Iran is said to have temporarily halted enriching uranium to 20% purity as reportedly agreed by it at the recent Geneva talks with world powers in order to ease the crippling economic sanctions on the country.
But, perhaps not to be seen as buckling under western pressure, a senior Iranian parliamentarian says the country possesses enough enriched uranium at the moment allowing Tehran to stop the production.
Hossein Naqavi Hosseini, the deputy chief of the parliament committee said: "The issue of suspension or halt of enrichment activities is meaningless because no production is taking place at the moment."
His remarks have been carried by the Iranian parliament's website, but Tehran has not offered any formal comment. On previous occasions, such remarks by lawmakers were later denied by the government.
Hosseini added: "Iran's nuclear industry requires 20% enrichment for providing the fuel for its Tehran reactor, but this site has its required fuel at the moment and there is no need for further production. Tehran is ready to convert its stockpile of 20 percent-enriched uranium to fuel rods and remove concerns over its non-peaceful use."
Hosseini is spokesperson for Iran's foreign policy commission, which is frequently briefed about Iran's nuclear activities.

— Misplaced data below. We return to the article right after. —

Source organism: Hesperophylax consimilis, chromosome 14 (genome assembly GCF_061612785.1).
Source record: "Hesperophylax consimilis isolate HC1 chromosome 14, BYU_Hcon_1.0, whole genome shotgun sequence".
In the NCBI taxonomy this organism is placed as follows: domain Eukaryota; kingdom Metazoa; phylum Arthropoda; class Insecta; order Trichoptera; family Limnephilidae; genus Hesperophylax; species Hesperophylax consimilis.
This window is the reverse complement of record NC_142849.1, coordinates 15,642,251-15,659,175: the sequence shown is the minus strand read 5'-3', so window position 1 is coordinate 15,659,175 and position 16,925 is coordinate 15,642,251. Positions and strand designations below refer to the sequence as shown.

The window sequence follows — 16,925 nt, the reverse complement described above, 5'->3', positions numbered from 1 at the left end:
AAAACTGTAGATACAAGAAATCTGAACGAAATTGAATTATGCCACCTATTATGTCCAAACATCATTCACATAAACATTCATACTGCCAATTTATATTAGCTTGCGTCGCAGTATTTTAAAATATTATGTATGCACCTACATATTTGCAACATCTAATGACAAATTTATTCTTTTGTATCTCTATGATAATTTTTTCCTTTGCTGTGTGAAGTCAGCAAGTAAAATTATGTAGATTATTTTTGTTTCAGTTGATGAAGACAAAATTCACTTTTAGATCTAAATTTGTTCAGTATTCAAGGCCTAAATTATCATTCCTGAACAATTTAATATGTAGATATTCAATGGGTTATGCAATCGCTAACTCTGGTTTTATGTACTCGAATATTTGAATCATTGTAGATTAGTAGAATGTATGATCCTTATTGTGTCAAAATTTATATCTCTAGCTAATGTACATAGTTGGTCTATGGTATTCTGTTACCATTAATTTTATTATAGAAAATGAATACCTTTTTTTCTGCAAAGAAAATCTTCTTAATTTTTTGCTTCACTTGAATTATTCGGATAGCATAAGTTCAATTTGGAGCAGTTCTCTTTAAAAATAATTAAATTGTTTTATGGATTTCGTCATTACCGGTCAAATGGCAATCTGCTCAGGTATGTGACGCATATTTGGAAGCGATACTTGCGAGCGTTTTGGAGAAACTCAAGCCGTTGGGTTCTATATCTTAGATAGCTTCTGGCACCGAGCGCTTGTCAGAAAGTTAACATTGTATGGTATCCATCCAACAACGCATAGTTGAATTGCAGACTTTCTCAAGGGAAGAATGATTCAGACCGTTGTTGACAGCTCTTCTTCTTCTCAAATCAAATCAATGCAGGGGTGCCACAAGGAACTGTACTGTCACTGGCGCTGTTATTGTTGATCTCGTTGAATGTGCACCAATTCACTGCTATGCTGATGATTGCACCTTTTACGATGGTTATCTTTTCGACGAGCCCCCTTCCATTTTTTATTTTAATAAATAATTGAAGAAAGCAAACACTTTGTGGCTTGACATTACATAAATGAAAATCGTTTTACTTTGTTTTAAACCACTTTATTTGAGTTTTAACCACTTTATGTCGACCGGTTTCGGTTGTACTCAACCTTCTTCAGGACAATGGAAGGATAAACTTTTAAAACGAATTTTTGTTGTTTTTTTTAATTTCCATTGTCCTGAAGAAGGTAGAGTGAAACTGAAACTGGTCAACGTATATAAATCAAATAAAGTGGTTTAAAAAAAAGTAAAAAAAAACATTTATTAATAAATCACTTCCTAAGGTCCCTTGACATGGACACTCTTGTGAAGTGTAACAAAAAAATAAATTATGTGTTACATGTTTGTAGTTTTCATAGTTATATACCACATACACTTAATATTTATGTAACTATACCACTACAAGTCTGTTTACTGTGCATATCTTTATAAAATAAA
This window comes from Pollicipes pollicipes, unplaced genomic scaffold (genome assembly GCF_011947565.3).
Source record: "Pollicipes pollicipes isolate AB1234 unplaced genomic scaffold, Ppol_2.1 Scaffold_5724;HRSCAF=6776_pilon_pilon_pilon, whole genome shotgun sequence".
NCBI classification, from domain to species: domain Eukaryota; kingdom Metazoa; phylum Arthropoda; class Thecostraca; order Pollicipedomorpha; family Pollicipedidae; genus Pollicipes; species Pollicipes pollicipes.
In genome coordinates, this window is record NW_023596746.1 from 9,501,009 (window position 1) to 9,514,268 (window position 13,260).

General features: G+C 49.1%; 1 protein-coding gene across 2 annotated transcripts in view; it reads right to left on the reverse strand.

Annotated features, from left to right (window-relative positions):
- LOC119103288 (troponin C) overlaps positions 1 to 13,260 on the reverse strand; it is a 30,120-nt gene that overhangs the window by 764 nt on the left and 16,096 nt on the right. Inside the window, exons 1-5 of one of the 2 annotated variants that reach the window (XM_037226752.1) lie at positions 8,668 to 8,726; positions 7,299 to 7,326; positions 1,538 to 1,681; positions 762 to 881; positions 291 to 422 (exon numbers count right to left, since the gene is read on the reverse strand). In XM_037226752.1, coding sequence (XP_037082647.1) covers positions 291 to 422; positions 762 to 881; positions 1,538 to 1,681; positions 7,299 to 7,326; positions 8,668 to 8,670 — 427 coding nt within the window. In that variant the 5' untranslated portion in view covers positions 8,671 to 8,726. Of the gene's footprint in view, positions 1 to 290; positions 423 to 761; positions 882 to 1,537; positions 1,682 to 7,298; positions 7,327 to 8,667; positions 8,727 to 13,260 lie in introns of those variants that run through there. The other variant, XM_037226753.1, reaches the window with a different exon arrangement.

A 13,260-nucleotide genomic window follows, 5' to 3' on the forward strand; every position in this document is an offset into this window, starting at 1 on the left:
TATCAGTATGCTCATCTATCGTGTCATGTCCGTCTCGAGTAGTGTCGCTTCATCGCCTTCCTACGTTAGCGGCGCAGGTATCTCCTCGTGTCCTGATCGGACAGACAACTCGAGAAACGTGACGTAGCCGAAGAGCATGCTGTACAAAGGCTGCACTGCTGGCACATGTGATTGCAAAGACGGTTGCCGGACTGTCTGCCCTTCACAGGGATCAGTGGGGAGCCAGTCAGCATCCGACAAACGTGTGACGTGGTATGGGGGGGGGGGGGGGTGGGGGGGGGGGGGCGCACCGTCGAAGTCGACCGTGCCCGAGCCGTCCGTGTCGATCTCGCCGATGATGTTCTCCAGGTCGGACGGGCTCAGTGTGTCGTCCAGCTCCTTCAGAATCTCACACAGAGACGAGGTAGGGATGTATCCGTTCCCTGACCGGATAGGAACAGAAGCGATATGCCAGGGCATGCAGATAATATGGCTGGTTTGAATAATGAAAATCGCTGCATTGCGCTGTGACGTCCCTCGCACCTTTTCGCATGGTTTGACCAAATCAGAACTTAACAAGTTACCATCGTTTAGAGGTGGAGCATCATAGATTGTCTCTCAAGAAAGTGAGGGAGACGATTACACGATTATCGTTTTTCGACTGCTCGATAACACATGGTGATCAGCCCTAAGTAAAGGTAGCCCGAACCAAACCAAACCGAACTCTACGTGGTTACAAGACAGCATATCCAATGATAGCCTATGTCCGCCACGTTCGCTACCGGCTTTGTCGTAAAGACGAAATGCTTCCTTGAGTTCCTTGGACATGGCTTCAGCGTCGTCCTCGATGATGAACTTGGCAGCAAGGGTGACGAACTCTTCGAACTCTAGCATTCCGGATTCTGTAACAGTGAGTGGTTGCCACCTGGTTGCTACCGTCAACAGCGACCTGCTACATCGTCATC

Enriching uranium to 20% purity is a critical step in turning it into a nuclear weapon. The uranium could then be enriched into weapons-grade material with relative ease. Experts say 250kgs of 20% uranium is needed to produce a single nuclear warhead while Iran is already believed to hold 200kgs.
There is no official confirmation from the International Atomic Energy Agency (IAEA), the nuclear arm of the UN, on the reported development. The IAEA regularly inspects Iranian facilities and is likely to be aware of such developments.
Iran held talks with P5+1 powers - the US, Britain, Russia, China, France and Germany, in mid-October, the first negotiations under moderate president Hassan Rohani. As part of the negotiations, Iran is believed to have offered to scale back its uranium enrichment programme.
The next round of talks in Geneva will take place on 7 and 8 November.